60% of the passenger use of the railway was commuter traffic into our main cities and towns prior to the pandemic.
Today commuter traffic is massively down. There are many businesses talking of adopting a new model even after the pandemic has gone, with more working from home and flexible working.
The railway needs to research and assess these trends. It will need new fare offers, as we have discussed before, to encourage part time office goers to use the train, allowing them flexibility over when they travel. It might, for example, be necessary to offer a system of rebates or free tickets when people reach certain totals of tickets purchased for the same journeys.
The railway has a leisure business. This often relies on heavily discounted tickets. If the base load of commuters are going to spread their journeys out over different times of day there may not be the same amount of empty capacity to offer. What is a realistic target for leisure travel? What kind of financial contribution should it make to cover costs?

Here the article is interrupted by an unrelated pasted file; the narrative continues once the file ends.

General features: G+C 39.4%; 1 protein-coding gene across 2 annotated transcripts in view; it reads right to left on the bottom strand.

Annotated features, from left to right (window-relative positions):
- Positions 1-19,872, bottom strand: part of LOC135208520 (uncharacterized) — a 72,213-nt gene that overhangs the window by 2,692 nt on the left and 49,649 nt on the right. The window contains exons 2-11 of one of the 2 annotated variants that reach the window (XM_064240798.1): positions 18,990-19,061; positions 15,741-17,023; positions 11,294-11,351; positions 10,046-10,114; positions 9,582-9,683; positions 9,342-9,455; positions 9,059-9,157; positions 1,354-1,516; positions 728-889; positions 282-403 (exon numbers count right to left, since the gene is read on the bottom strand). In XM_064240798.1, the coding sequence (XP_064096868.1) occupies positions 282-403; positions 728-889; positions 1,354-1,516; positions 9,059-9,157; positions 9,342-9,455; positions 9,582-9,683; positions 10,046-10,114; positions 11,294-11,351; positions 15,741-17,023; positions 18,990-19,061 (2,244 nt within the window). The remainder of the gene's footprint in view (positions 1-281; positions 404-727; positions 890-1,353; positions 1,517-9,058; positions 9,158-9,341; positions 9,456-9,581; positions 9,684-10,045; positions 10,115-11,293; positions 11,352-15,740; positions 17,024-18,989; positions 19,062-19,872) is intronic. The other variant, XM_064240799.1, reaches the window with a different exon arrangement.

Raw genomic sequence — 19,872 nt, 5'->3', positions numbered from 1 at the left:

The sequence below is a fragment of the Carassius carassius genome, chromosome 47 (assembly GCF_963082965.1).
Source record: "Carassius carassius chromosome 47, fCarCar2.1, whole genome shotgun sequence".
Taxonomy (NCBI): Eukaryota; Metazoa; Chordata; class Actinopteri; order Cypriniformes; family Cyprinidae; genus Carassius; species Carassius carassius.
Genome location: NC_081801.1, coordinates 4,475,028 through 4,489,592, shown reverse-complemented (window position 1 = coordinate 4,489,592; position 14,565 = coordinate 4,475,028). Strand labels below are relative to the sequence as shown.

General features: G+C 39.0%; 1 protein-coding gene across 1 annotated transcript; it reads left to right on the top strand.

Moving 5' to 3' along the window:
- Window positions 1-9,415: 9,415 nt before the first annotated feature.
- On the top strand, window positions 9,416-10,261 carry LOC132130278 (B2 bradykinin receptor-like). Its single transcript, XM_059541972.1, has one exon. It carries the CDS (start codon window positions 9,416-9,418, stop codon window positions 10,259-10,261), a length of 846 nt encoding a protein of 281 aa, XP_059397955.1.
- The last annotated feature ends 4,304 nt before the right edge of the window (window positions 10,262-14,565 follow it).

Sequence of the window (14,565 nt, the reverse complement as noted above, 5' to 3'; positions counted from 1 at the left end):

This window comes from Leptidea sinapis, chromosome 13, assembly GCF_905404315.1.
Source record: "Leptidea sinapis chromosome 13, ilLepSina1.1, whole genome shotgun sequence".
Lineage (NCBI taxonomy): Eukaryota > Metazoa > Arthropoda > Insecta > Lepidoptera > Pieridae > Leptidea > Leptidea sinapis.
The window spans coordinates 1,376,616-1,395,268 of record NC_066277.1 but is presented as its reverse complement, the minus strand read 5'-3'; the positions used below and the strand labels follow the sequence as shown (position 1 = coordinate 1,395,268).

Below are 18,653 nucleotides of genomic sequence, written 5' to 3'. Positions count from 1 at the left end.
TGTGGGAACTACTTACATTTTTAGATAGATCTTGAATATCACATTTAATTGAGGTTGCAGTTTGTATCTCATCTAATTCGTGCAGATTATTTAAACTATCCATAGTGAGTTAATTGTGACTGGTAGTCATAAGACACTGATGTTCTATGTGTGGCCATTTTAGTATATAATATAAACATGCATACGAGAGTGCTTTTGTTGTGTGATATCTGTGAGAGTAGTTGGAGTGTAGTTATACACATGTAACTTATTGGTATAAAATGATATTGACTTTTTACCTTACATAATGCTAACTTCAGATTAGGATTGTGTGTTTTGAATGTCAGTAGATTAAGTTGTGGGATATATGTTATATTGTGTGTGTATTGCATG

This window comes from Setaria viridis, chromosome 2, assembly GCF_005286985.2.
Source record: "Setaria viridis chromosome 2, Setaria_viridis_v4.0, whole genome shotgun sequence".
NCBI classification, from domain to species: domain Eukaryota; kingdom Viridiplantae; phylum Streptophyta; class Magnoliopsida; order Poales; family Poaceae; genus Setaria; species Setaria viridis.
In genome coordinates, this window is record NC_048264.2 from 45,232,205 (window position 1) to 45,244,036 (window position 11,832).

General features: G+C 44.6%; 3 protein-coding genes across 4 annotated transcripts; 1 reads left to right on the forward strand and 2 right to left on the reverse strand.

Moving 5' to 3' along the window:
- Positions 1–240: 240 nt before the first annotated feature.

There is business travel. Currently this is down by a huge amount, as people hold their meetings, customer contacts , exhibitions and conferences on line. How much will return to physical meetings, and how much of the train travel will return?
Trying to determine how much train travel there will be in 2021 and 2022 is difficult, but becoming a necessary task. The government has nationalised the losses and taken control of the whole railway. We now need from it a vision of what a modern railway looks like and who it will serve. It is going to take some brilliant marketing, new fares structures and compelling offers to fill the trains again.